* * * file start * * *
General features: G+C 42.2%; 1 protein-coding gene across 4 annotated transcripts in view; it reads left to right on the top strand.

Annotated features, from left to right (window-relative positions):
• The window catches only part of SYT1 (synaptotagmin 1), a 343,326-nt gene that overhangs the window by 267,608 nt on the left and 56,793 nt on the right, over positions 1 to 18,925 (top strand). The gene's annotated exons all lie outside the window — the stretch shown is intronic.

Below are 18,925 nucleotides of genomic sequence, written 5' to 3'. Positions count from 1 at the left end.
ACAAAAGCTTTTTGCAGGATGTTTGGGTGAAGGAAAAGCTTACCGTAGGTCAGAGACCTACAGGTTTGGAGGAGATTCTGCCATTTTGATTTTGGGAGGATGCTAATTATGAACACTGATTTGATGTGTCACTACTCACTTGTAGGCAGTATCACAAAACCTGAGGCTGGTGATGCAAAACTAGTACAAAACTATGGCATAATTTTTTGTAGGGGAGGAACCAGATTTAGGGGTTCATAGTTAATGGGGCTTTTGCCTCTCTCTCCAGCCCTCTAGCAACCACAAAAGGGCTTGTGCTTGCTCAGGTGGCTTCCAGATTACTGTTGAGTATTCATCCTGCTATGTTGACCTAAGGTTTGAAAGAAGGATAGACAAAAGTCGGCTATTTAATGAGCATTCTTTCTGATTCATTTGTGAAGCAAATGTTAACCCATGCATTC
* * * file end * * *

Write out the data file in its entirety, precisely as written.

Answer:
General features: G+C 42.2%; 1 protein-coding gene across 4 annotated transcripts in view; it reads left to right on the top strand.

Annotated features, from left to right (window-relative positions):
• The window catches only part of SYT1 (synaptotagmin 1), a 343,326-nt gene that overhangs the window by 267,608 nt on the left and 56,793 nt on the right, over positions 1 to 18,925 (top strand). The gene's annotated exons all lie outside the window — the stretch shown is intronic.

Below are 18,925 nucleotides of genomic sequence, written 5' to 3'. Positions count from 1 at the left end.
ACAAAAGCTTTTTGCAGGATGTTTGGGTGAAGGAAAAGCTTACCGTAGGTCAGAGACCTACAGGTTTGGAGGAGATTCTGCCATTTTGATTTTGGGAGGATGCTAATTATGAACACTGATTTGATGTGTCACTACTCACTTGTAGGCAGTATCACAAAACCTGAGGCTGGTGATGCAAAACTAGTACAAAACTATGGCATAATTTTTTGTAGGGGAGGAACCAGATTTAGGGGTTCATAGTTAATGGGGCTTTTGCCTCTCTCTCCAGCCCTCTAGCAACCACAAAAGGGCTTGTGCTTGCTCAGGTGGCTTCCAGATTACTGTTGAGTATTCATCCTGCTATGTTGACCTAAGGTTTGAAAGAAGGATAGACAAAAGTCGGCTATTTAATGAGCATTCTTTCTGATTCATTTGTGAAGCAAATGTTAACCCATGCATTC